Orders for 12 ships were placed on 27 April 1942, including two with Whites. Unfortunately Whites yard at Cowes was extensively damaged by a series of air raids a few days later, and these ships were transferred to Cammell Laird in August when an additional four ships were ordered to complete the first two flotillas. The Board Stamp was affixed to the drawings and specification on 18 June 1942.
Given that there are two other Battle Class ships tied up at Swans Wallsend yard opposite, and given the times of commissioning, I think it safe to conclude the picture was taken in 1945, not 1946. Why? As Solebay and Armada were commisioned and left in 1945 with Saintes still under construction, this shot shows them all together in the yard just before Solebay & Armada have left for good.
Also, the ships in Swans would two of these: St. Kitts (R18) or Gabbard (R47), or even more likely Trafalgar which also left in 1945 (Barfluer having left in 1944). (edited by Hawthorns1: 21 December 2011)
The 1942 Programme
Cammell Laird – Gravelines, Hogue, Lagos and Sluys
Fairfield – Cadiz, Camperdown, Finisterre, St James and Vigo
Hawthorn Leslie – Armada, Saintes and Solebay
Swan Hunter – Barfleur, Gabbard, St Kitts and Trafalgar
The armament of the Battles was a major departure from previous Royal Navy destroyers.
The intended weapon fit was: -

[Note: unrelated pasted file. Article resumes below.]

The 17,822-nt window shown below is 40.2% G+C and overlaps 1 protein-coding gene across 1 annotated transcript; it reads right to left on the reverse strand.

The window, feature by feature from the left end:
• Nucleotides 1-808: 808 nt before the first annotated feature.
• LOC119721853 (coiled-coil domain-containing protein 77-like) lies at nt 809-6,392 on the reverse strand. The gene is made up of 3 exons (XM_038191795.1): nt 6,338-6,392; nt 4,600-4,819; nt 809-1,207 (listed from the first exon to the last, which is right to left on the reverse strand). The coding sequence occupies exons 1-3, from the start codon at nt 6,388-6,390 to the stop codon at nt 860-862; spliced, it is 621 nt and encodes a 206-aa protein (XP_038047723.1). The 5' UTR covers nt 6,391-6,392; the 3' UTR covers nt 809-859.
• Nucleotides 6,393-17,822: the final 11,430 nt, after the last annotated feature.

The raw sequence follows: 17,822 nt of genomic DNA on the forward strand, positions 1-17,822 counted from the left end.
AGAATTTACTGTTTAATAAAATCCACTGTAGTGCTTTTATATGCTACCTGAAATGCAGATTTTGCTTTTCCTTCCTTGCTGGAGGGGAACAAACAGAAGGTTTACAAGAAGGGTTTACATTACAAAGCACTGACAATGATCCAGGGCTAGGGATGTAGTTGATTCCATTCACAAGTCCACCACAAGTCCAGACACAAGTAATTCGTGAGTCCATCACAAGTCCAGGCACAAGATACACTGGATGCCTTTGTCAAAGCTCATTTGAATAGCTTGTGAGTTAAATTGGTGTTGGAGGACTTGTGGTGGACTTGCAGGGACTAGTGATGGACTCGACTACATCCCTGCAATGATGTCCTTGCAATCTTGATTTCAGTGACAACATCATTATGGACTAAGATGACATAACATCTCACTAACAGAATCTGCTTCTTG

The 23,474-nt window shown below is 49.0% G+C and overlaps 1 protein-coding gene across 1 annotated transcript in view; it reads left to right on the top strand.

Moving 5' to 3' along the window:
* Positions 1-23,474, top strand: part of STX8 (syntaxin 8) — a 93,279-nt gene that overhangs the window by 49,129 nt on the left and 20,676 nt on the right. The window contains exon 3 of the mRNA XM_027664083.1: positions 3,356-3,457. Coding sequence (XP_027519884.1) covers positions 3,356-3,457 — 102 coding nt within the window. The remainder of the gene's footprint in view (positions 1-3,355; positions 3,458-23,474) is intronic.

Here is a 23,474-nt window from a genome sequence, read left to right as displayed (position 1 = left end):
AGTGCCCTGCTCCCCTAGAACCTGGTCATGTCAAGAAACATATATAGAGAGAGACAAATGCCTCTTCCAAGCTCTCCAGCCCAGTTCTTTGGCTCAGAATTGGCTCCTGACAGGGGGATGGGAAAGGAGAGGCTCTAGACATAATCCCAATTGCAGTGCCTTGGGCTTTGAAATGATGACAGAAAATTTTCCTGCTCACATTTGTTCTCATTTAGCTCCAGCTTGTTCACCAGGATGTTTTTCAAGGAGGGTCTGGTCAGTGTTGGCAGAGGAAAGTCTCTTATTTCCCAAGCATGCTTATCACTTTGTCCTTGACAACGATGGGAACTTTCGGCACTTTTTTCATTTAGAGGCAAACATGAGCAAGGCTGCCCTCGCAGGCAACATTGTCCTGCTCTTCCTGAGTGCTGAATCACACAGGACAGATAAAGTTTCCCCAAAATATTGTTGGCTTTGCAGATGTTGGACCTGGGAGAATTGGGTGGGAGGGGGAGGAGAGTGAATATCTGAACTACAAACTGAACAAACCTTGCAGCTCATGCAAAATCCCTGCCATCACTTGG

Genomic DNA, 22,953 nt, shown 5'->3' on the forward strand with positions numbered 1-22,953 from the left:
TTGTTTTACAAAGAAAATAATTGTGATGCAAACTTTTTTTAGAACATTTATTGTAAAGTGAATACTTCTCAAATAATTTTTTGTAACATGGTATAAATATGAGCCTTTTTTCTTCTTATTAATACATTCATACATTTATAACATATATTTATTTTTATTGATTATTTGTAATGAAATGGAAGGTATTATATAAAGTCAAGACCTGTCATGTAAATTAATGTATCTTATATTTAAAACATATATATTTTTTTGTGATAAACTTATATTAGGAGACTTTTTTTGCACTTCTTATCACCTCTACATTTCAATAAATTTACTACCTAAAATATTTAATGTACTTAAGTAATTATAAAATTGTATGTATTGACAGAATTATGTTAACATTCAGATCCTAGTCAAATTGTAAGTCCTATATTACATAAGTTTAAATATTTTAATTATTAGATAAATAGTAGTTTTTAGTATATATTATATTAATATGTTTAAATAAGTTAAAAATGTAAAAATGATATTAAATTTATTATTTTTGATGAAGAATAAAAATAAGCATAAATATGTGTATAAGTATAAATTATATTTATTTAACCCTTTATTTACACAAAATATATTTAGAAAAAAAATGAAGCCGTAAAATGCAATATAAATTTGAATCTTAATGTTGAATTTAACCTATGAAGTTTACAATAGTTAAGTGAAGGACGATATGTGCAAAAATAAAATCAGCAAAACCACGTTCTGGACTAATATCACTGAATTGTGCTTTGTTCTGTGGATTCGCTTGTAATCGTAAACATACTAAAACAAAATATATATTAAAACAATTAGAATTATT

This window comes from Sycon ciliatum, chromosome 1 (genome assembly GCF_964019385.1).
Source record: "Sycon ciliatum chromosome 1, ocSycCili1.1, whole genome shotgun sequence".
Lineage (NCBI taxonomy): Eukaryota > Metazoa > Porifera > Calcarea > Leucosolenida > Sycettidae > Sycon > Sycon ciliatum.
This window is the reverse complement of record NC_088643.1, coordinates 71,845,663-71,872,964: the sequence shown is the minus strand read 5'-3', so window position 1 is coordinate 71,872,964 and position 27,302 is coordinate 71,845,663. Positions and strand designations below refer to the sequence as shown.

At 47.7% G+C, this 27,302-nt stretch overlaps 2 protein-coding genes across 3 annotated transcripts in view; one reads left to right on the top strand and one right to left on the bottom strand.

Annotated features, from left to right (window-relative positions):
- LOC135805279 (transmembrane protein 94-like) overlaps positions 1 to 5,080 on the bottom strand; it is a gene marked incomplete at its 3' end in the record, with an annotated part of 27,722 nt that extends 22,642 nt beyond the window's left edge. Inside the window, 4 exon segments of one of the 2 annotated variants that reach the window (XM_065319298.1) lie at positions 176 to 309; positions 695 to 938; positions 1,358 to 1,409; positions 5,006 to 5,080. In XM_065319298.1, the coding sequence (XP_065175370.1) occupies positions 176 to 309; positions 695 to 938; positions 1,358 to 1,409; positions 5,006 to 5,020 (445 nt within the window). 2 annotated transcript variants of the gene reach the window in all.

Two twin 4.5 inch Mark III in Mark IV through-deck gun mountings forward. These were able to fire 20 rounds-per-minute per barrel. The maximum elevation was 80 degrees, which enabled shells to be fired to a ceiling of 41,000 feet. The maximum range was 20,750 yards with the guns at a 45 degree angle. At 10,500 yards a Semi-Armour Piercing shell could penetrate 2.5 inches of armour. The bridge of the ships was further aft than usual, to enable the two forward turrets to have the maximum possible arcs. It was the intention that the main armament would be controlled by a new American Director Control Tower fitted with a Type 285 fire control radar. A Type 272 search radar was to be fitted. One deck mounted 4 inch Mark XIX high angle/low angle gun was to be fitted on the superstructure aft of the funnel in Q position. Two quadruple sets of hand worked 21 inch torpedo tubes were to be fitted. Two twin 40 mm Bofors 40/L60 Mark IV mountings were to be situated on a deckhouse between the torpedo tubes and a further two to be mounted on a deckhouse aft of the tubes. The Mark IV mounting was a British copy of the Dutch Bofors Hazemeyer tri-axial mounting of an advanced design that incorporated its own fire control Radar 282. Four hand trained Oerlikon single 20 mm guns were to be fitted; one to be located on the deckhouse between the main B gun mounting and the bridge; one on each bridge wing and one on the quarterdeck. Working the forward 20 mm guns must have been most uncomfortable when the main armament was fired on full aft arc. The only anti-submarine provisions were two depth-charge racks and four throwers.